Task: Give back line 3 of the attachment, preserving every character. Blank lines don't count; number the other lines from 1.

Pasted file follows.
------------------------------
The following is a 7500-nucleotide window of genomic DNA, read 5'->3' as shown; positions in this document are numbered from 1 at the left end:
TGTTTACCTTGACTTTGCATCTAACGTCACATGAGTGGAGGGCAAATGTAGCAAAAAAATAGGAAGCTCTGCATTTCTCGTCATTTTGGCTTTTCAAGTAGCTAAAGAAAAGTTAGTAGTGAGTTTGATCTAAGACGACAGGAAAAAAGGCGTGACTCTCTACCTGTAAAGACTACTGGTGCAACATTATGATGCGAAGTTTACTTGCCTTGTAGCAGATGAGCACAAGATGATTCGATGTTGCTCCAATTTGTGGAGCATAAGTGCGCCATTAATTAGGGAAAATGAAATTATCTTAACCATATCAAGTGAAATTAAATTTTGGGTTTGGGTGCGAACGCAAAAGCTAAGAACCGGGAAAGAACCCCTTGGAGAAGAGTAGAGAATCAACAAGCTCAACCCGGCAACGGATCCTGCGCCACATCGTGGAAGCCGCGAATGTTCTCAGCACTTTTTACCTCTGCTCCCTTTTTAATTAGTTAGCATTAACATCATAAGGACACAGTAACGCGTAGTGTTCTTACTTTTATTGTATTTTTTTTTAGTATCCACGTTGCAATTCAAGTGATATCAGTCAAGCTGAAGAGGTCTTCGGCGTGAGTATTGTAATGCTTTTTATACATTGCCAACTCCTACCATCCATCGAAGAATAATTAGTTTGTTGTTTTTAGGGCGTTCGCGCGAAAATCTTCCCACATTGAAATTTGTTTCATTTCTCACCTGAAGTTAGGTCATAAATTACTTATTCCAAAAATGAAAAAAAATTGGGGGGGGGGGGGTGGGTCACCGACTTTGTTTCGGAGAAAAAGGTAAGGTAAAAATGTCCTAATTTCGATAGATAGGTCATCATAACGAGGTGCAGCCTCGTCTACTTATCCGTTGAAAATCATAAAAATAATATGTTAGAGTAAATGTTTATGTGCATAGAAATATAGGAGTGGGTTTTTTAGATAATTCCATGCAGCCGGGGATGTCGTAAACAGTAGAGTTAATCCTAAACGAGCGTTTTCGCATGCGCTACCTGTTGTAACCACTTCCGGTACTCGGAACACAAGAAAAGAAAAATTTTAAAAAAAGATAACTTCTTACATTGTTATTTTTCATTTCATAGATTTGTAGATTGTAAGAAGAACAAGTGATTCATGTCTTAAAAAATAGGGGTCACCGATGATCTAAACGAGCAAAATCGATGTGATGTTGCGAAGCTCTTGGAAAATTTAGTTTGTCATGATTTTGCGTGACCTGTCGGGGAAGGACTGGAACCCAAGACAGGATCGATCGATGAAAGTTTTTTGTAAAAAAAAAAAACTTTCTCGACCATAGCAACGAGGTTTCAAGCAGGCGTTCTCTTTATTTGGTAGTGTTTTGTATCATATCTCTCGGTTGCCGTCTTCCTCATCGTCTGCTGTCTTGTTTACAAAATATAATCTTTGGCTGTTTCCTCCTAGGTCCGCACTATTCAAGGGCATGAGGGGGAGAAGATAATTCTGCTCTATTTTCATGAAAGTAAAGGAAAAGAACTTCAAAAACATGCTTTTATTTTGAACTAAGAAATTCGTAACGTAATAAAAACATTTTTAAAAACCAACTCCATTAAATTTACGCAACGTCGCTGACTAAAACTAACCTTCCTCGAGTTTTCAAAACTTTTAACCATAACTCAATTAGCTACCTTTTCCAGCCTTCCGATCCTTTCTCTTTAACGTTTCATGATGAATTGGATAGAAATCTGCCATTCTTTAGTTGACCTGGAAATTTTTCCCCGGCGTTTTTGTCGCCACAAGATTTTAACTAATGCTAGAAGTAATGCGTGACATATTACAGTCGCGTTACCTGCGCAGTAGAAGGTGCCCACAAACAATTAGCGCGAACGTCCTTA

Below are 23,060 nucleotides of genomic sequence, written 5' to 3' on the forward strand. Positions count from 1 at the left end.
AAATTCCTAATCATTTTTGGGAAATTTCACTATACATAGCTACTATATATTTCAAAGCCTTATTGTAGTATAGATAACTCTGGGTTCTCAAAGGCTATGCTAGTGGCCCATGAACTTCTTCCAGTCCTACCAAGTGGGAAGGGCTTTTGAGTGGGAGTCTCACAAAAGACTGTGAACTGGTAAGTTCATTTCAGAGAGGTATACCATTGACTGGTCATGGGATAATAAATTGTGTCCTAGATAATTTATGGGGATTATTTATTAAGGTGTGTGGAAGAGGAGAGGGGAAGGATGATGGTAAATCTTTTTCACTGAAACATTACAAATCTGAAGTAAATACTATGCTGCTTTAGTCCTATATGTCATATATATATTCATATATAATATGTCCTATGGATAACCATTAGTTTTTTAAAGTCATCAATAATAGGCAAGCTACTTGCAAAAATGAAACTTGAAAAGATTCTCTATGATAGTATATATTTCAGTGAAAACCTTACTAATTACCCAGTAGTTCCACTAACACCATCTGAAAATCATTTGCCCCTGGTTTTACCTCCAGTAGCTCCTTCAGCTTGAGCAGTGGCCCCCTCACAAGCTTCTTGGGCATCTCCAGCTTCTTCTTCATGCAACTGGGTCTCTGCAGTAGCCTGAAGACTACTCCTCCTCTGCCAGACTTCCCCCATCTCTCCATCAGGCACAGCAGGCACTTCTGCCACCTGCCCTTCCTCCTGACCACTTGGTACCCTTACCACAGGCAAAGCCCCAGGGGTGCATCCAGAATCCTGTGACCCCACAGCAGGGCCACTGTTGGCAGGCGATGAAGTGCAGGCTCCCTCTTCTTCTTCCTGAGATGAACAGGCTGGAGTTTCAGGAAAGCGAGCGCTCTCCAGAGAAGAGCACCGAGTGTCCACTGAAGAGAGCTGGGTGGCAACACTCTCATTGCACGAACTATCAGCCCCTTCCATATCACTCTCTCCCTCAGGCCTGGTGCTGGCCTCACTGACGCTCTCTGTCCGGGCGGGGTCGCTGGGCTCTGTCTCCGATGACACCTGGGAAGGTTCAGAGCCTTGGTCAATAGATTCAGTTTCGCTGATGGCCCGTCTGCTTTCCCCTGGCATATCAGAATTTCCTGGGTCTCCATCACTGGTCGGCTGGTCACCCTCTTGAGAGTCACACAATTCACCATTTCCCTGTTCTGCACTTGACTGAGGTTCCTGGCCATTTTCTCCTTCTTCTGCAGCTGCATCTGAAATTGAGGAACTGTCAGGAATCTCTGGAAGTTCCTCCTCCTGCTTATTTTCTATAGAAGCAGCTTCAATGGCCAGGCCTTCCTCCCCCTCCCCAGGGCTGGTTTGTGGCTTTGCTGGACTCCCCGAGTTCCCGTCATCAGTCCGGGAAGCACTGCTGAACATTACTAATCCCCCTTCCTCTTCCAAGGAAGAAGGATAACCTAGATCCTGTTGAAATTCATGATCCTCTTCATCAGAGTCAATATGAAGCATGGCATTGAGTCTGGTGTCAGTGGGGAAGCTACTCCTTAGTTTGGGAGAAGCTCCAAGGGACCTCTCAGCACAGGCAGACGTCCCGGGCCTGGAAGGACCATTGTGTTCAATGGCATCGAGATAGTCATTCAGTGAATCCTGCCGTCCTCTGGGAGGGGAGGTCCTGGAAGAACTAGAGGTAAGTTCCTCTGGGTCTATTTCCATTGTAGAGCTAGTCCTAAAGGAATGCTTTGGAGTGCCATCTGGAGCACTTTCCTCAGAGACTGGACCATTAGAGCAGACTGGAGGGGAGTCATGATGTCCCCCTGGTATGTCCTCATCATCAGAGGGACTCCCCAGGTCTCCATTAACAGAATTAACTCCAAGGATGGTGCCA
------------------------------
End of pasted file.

Below are 23,060 nucleotides of genomic sequence, written 5' to 3' on the forward strand. Positions count from 1 at the left end.